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Pesticide Use Linked to Myeloma Precursor Conditions
Posted: Jan 12, 2021
Pesticide Use Linked to Myeloma Precursor Conditions image

A recent study of male farmers shows that the use of certain types of pesticides are associated with the precursor condition of multiple myeloma called monoclonal gammopathy of undetermined significance (MGUS). It is the largest study to analyze MGUS in farmers and the first to identify an association with MGUS for permethrin, a pyrethroid insecticide previously associated with multiple myeloma. Permethrin is used regularly in residential and commercial settings (insect and mosquito repellent, lice and mite treatment, lawn and garden care), so the findings might have more broad application to the general population. 

We know from prior National Institutes of Health studies that there are links between pesticide exposure and cancer including blood cancers and multiple myeloma as well as neurodegenerative diseases: 

The review by Alavanja et al. (2004) summarized studies examining the link between pesticide exposure and cancer. Non-Hodgkin lymphoma (NHL) has been one of the most extensively studied cancers, with more than 30 studies in the scientific literature. Associations between NHL and exposures to phenoxyacetic acid, organochlorine, and organophosphate compounds have been reported. Leukemia has also been studied extensively, again with more than 30 studies showing associations with insecticide and herbicide use. Similar associations have been shown with prostate cancer, multiple myeloma, and soft tissues sarcomas. There is less supportive literature of an association between pesticides and other types of cancer, although there is some literature of an association between chlorinated compounds and breast and testicular cancer and Hodgkin disease.


The NIH partnered with Memorial Sloan Kettering Cancer Center to perform this Agricultural Health Study (AHS). Data was collected from 1,638 male farmers over the age of 50 in Iowa and North Carolina between 2010–2017. The odds ratios were associated with MGUS for both recent use (within a year) and cumulative lifetime use of specific pesticides.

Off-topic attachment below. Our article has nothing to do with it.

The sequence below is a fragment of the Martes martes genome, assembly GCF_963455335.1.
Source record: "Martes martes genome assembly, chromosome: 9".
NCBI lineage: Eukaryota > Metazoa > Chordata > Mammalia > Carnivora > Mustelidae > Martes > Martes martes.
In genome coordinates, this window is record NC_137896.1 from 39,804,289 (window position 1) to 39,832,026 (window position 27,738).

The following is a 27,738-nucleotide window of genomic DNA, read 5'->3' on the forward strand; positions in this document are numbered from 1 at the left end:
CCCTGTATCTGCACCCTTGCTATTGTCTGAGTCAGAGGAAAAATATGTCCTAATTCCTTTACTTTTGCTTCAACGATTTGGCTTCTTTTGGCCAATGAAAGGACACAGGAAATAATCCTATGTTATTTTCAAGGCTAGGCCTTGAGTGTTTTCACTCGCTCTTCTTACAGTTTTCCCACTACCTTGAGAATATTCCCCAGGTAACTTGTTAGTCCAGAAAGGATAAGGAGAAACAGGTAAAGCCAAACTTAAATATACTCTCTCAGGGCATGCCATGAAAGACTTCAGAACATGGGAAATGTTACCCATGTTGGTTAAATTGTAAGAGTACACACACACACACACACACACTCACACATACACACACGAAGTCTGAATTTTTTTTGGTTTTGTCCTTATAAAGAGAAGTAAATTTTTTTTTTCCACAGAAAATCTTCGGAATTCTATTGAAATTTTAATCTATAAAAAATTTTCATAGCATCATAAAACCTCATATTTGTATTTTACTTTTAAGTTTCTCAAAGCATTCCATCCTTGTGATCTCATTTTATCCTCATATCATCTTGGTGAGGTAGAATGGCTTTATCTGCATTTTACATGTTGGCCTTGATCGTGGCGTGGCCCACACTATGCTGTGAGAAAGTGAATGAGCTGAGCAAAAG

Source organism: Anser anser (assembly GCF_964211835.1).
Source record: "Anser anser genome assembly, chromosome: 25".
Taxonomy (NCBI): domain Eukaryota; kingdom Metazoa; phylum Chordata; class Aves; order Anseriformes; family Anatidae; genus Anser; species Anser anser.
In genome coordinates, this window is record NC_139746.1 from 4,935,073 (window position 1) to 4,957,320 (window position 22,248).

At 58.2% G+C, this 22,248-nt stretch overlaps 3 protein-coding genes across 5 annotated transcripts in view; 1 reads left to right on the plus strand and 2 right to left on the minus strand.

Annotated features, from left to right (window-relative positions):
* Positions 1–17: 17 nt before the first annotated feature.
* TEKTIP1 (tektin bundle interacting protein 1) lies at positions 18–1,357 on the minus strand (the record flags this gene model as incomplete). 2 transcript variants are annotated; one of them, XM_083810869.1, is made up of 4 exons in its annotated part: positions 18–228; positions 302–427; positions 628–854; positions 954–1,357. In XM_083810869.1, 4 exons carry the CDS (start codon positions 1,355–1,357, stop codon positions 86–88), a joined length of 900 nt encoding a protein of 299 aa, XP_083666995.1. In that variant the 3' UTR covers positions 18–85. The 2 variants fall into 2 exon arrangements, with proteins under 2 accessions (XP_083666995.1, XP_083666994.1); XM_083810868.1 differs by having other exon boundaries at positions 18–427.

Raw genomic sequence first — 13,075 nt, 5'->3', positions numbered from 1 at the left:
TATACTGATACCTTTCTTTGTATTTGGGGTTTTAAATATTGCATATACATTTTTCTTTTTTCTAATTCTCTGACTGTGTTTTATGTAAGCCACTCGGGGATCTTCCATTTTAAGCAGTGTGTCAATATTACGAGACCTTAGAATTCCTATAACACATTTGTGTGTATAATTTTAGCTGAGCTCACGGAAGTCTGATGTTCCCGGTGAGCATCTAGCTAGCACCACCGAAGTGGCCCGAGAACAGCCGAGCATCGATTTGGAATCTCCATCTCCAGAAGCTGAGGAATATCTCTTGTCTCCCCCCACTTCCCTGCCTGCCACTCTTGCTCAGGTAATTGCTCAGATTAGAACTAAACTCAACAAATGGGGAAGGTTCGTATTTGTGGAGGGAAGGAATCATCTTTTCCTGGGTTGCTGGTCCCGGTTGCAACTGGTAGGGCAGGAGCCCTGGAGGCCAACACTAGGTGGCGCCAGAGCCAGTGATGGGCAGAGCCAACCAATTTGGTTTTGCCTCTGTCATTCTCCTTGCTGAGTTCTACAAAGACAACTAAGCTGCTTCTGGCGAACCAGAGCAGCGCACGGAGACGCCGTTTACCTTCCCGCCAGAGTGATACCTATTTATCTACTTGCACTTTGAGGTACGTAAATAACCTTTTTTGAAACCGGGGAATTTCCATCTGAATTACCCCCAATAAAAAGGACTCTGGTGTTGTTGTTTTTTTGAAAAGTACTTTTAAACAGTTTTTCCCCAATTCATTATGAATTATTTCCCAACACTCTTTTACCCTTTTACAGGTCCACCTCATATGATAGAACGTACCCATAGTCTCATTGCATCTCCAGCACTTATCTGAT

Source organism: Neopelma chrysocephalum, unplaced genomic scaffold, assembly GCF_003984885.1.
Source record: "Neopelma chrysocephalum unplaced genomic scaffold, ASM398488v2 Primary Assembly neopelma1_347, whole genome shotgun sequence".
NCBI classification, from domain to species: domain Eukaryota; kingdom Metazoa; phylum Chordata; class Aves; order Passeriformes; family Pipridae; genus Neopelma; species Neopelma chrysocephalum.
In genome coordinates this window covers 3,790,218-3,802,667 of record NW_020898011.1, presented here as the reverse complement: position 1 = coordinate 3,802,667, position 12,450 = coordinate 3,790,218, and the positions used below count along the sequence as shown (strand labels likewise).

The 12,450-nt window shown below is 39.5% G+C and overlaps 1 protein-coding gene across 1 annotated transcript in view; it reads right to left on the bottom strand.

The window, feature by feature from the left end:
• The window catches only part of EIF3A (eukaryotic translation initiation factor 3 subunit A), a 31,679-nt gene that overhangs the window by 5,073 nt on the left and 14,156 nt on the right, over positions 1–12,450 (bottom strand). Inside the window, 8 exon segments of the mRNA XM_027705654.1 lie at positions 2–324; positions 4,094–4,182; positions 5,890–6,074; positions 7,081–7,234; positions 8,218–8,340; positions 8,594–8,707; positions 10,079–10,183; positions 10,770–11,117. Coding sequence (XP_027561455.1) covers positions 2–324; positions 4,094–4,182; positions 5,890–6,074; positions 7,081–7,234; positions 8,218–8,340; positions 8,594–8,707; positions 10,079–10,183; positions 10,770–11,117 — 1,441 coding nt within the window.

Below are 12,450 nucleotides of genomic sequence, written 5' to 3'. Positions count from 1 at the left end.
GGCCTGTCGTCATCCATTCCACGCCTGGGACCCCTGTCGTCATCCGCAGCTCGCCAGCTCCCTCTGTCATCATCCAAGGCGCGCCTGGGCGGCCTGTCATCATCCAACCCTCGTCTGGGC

With similar age groups, MGUS was more frequently found in the AHS farmers (7.7%) compared with similar men in other studies including an National Health and Nutrition Examination Survey (2.8%) and one of the original MGUS studies in Olmsted County, Minnesota (3.8%).

Recent use of permethrin was associated with MGUS with recent use vs. no recent use, especially amount those who had also used it in the past. The study analyzed many different types of pesticides including organochlorine insecticides, organophosphate insecticides, carbamate insecticides, pyrethroid insecticides (i.e. permetherin), herbicides (including glyphosate and those that include petroleum/oils), and fungicides. 

High intensity weighted lifetime use of the organochlorine insecticides aldrin and dieldrin was associated with MGUS compared to never used either of the pesticides. The herbicides containing petroleum/oils (used primarily in the 1980s) had higher rates of MGUS, but during this time the herbicides also contained benzene, so the data is unclear. Fonofos, an organophosphate insecticide was not associated with myeloma or other lymphoid malignancies. 

The authors conclude with findings that are important for the general population and not just myeloma patients:  

Our findings provide important insights regarding exposures to specific pesticides that may contribute to the excess of multiple myeloma among farmers. The magnitude of exposure to these pesticides in our study population is likely to be substantially higher than in the general population, and whether exposures at lower levels may influence risk of MM or its precursor remains unknown. However, given the continued widespread residential and other use of permethrin and environmental exposure to organochlorine insecticides (including aldrin, dieldrin, and lindane) due to legacy contamination and continued use in some countries, associations with these pesticides (even if more modest than those observed in our study) could have important public health implications for exposed individuals in the general population.



The author Jennifer Ahlstrom

about the author
Jennifer Ahlstrom

Myeloma survivor, patient advocate, wife, mom of 6. Believer that patients can help accelerate a cure by weighing in and participating in clinical research. Founder of HealthTree Foundation (formerly Myeloma Crowd). 

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